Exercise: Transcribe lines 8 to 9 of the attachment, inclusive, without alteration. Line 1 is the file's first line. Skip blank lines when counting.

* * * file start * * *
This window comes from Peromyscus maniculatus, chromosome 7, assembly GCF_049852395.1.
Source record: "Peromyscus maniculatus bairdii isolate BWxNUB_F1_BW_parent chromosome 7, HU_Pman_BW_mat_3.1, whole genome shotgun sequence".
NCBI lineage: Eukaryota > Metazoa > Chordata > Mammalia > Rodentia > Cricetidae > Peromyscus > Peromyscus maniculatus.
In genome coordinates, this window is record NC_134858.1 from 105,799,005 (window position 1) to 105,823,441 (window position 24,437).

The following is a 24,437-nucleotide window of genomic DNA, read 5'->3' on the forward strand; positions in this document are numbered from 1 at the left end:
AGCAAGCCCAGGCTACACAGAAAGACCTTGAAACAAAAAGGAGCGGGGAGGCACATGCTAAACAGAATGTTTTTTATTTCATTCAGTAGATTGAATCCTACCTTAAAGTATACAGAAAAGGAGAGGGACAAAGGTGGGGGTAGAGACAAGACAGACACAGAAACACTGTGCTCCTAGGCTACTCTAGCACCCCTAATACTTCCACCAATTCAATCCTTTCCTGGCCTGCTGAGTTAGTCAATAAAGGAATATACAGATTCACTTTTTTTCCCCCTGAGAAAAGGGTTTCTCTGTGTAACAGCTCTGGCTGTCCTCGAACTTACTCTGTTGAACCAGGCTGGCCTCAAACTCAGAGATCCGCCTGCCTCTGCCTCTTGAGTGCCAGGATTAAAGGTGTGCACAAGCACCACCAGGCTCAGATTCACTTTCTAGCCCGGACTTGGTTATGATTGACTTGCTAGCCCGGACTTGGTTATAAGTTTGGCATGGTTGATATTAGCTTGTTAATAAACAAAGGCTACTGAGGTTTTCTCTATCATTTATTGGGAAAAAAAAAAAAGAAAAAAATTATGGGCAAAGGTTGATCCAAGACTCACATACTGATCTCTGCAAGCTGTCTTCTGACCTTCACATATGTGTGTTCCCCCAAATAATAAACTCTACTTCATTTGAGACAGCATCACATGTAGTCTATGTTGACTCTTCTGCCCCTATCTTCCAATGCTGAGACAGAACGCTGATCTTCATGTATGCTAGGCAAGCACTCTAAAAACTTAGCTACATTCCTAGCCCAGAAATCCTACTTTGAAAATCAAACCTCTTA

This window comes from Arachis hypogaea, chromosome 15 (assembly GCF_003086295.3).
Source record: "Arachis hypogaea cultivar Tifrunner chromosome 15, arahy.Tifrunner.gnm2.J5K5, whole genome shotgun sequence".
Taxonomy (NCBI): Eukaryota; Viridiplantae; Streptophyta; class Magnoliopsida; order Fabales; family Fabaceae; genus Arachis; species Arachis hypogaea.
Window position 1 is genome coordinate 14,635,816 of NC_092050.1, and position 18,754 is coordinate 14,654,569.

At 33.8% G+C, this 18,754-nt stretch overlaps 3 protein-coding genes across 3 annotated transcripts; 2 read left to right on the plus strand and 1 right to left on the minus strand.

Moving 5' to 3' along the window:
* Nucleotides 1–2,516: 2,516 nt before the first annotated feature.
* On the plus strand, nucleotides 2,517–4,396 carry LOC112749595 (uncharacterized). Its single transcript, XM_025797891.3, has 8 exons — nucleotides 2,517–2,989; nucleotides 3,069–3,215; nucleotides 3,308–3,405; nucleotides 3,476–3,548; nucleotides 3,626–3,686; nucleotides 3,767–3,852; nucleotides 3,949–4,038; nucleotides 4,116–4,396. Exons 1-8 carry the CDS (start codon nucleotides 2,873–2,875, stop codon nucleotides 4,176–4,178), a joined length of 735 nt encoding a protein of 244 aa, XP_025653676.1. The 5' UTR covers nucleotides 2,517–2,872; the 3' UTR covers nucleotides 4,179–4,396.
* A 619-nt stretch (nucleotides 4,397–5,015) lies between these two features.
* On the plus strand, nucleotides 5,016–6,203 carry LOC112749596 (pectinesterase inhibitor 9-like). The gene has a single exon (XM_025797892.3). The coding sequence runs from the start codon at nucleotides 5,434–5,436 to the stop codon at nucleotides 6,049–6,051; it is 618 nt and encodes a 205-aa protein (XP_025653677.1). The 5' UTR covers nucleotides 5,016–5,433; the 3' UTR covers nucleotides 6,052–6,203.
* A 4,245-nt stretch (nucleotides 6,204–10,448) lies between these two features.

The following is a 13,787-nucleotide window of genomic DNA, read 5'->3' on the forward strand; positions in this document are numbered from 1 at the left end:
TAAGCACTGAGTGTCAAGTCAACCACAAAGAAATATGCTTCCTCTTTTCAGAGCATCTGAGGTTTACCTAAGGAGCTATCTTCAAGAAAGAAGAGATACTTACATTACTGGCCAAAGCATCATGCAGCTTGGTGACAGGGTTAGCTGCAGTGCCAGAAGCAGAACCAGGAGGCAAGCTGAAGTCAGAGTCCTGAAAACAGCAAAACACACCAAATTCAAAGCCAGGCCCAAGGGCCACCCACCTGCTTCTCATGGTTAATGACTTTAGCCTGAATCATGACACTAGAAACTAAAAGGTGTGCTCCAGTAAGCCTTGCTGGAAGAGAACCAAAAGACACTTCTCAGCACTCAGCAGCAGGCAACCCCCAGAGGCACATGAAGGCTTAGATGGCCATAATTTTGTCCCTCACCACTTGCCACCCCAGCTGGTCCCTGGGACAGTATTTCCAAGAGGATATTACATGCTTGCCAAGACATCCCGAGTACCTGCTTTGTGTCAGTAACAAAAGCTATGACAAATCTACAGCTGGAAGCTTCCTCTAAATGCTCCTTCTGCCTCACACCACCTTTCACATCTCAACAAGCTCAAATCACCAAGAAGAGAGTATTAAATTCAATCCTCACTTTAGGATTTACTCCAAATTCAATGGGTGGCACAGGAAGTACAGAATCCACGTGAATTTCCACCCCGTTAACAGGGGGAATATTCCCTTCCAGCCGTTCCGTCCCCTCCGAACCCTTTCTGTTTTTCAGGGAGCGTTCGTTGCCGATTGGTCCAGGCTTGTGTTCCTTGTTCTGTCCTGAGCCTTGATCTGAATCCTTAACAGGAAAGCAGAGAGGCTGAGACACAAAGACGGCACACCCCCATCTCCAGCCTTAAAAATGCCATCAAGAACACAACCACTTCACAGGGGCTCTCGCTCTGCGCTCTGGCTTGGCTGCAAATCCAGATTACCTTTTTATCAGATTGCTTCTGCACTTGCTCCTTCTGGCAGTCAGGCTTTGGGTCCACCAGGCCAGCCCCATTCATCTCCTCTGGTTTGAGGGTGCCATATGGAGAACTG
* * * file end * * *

Source record: "Arachis hypogaea cultivar Tifrunner chromosome 15, arahy.Tifrunner.gnm2.J5K5, whole genome shotgun sequence".
Taxonomy (NCBI): Eukaryota; Viridiplantae; Streptophyta; class Magnoliopsida; order Fabales; family Fabaceae; genus Arachis; species Arachis hypogaea.